WASHINGTON -- Some are calling it "irresponsible." Others "historic." It lasted only a few seconds, but the resulting furor in Washington is unlikely to die down anytime soon.
"It" is the handshake that Barack Obama exchanged with the fiery leftist president of Venezuela, Hugo Chavez, at the summit of western hemisphere leaders in Trinidad and Tobago last weekend.
For the record, there were actually three handshakes: the first was accompanied by mutual pats on the back; another came when Chavez surprised Obama in front of photographers with a book on the history of U.S. and European meddling in Latin America; and the third during a photo session that saw Obama reaching behind the heads of the presidents of Ecuador and El Salvador to get to Chavez.
The Venezuelan leader later told reporters he couldn't refuse.
"I appreciate his gesture of drawing close directly to shake my hand," Chavez said. "I could not reject such a sensitive gesture, and I took advantage and said to him the same thing I said to Bush eight years ago, shaking his hand at the Summit of the Americas in Canada: 'I want to be your friend.'"
Chavez had to know that dropping the name of former President George W. Bush would resurrect bitter memories in Washington of the Venezuelan leader's speech at the United Nations in 2006, in which he compared Bush to the devil.
So it's unsurprising that the exchanges raised eyebrows in Washington, where Chavez is openly despised for his vehement anti-Americanism.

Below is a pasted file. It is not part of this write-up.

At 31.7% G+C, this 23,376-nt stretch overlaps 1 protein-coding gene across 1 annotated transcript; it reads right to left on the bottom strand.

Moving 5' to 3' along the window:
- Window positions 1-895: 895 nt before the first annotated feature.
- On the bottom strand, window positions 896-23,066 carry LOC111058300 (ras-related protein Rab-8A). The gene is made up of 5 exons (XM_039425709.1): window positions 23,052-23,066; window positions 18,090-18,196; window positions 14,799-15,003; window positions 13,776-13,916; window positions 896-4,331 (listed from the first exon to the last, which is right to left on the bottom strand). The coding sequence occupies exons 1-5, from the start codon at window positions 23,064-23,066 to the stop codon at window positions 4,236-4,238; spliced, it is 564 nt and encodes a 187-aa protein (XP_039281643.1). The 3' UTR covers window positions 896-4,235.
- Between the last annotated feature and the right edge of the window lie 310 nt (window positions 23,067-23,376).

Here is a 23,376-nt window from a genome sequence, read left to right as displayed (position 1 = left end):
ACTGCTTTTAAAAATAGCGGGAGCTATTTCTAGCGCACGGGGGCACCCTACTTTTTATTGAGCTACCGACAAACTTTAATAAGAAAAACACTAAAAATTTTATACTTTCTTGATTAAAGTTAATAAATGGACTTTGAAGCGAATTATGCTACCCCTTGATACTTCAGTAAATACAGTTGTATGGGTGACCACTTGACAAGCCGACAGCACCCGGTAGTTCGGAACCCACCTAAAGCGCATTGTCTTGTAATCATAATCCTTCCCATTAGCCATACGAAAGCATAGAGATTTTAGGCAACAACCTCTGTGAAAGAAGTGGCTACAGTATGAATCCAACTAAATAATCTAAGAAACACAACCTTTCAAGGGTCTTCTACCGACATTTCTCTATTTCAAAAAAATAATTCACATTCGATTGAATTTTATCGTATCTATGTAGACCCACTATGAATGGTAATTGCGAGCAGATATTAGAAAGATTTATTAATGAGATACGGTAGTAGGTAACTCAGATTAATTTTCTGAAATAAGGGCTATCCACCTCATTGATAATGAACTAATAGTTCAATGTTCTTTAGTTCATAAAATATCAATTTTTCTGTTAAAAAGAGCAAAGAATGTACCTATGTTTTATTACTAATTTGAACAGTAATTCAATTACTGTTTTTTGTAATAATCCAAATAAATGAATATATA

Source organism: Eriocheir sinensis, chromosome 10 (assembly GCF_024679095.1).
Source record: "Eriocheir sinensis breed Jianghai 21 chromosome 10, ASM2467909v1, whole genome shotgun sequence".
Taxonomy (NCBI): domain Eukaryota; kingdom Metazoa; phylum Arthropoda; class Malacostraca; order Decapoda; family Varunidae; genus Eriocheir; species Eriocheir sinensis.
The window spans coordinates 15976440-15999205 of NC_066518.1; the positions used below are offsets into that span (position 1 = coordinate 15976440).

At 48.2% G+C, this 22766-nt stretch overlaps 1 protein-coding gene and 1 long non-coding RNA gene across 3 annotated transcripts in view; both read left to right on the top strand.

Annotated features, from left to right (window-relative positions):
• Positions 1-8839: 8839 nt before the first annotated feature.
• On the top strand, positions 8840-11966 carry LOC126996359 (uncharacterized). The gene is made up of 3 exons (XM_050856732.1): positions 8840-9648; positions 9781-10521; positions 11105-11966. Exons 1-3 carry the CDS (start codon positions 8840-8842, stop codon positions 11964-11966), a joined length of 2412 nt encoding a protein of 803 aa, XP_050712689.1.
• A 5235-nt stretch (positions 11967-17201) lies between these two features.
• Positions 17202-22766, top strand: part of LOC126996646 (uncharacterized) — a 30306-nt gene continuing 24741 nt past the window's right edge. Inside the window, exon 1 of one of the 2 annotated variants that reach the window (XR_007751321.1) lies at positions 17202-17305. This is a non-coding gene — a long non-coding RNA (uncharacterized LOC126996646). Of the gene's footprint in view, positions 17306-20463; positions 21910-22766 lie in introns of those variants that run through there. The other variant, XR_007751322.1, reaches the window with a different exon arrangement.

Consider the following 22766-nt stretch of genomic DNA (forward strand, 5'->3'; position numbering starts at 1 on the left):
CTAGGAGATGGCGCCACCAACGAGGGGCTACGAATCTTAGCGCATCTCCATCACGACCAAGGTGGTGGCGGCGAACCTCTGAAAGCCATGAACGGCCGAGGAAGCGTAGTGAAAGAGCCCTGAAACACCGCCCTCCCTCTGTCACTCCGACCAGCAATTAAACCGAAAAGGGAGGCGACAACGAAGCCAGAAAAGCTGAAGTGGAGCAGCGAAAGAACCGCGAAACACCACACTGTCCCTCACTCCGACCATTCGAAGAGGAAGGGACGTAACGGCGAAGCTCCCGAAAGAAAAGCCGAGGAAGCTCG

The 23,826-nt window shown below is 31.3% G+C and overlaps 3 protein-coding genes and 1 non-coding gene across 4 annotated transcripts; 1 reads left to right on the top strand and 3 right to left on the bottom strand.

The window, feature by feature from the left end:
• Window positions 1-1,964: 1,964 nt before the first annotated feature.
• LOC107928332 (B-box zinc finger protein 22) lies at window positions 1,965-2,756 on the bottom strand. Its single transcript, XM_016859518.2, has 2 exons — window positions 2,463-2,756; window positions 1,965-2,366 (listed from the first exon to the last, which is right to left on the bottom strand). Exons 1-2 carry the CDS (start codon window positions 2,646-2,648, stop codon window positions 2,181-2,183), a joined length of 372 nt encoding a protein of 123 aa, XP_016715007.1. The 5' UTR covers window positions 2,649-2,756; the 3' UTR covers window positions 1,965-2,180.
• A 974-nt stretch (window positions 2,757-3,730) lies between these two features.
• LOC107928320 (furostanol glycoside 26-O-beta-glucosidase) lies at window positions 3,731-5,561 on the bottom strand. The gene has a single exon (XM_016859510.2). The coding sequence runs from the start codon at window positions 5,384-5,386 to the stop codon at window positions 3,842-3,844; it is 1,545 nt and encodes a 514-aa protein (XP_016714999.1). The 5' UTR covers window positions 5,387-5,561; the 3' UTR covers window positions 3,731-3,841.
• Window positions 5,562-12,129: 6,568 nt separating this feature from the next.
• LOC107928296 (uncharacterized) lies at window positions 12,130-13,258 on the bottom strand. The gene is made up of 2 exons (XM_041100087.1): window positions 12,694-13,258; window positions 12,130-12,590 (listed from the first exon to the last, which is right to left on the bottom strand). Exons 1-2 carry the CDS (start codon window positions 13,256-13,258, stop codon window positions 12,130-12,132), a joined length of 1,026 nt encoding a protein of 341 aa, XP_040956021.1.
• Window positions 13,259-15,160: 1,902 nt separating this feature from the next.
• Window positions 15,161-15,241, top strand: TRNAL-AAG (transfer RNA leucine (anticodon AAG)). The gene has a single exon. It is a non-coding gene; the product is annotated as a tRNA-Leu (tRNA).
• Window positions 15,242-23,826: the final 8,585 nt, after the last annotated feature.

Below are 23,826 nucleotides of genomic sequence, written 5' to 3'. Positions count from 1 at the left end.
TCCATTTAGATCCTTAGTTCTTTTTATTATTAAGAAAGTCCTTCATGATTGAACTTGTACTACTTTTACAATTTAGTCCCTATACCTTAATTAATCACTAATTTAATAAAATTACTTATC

Despite some broad praise for Obama's performance at the summit -- he was lauded him for "reaching out to longtime enemies" and his efforts were compared to "the stunning realignments sought by former Soviet leader Mikheil Gorbachev" -- there have been cries of outrage, as well.
The Right Says 'Wrong'
The protests have come mostly from from Republican Party leaders who believe Obama committed an unthinkable act that made America look weak.
Newt Gingrich, a powerful former speaker of the House of Representatives, accused Obama of encouraging "enemies of America" and sending "a terrible signal about how the new administration regards dictators."
Two Republican senators, Judd Gregg of New Hampshire and John Ensign of Nevada, have also weighed in, calling it "irresponsible" and "not a good way to start [a] presidency."
Among the most caustic of insults that Republicans hurl at a Democratic president has also been lobbed: Obama has now officially been compared to former President Jimmy Carter.
James Roberts, a Latin American specialist and former State Department official at Washington's right-leaning Heritage Foundation, is one of the critics. His chief complaint is that the president of the United States has a responsibility to behave like the leader of the free world, and Obama didn't do that at the recent summit.
"Chavez should have been slapped down in some way, not permitted to glory-hound his way onto the front pages, really make the United States look weak, which was his goal, apparently, [in] handing the book over, the glad handing," Roberts says. "It was pretty calculated, but it could have been avoided if President Obama had wanted to avoid it."